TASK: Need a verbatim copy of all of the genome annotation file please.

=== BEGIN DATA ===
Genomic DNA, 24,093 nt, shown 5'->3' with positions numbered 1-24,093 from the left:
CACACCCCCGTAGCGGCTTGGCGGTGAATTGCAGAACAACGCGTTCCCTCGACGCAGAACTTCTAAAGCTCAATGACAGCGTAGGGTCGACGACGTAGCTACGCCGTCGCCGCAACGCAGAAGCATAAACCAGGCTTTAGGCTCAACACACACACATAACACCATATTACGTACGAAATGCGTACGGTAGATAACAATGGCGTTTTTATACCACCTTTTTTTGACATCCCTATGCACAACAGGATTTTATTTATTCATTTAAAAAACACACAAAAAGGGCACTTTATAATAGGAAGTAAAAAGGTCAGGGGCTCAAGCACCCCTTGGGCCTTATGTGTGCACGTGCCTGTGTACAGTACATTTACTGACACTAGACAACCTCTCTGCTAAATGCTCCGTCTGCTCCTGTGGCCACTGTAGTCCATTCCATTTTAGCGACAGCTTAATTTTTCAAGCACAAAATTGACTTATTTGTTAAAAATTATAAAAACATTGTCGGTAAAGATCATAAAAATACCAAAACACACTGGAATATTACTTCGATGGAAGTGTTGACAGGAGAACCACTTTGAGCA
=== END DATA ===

Genomic DNA, 24,093 nt, shown 5'->3' with positions numbered 1-24,093 from the left:
CACACCCCCGTAGCGGCTTGGCGGTGAATTGCAGAACAACGCGTTCCCTCGACGCAGAACTTCTAAAGCTCAATGACAGCGTAGGGTCGACGACGTAGCTACGCCGTCGCCGCAACGCAGAAGCATAAACCAGGCTTTAGGCTCAACACACACACATAACACCATATTACGTACGAAATGCGTACGGTAGATAACAATGGCGTTTTTATACCACCTTTTTTTGACATCCCTATGCACAACAGGATTTTATTTATTCATTTAAAAAACACACAAAAAGGGCACTTTATAATAGGAAGTAAAAAGGTCAGGGGCTCAAGCACCCCTTGGGCCTTATGTGTGCACGTGCCTGTGTACAGTACATTTACTGACACTAGACAACCTCTCTGCTAAATGCTCCGTCTGCTCCTGTGGCCACTGTAGTCCATTCCATTTTAGCGACAGCTTAATTTTTCAAGCACAAAATTGACTTATTTGTTAAAAATTATAAAAACATTGTCGGTAAAGATCATAAAAATACCAAAACACACTGGAATATTACTTCGATGGAAGTGTTGACAGGAGAACCACTTTGAGCA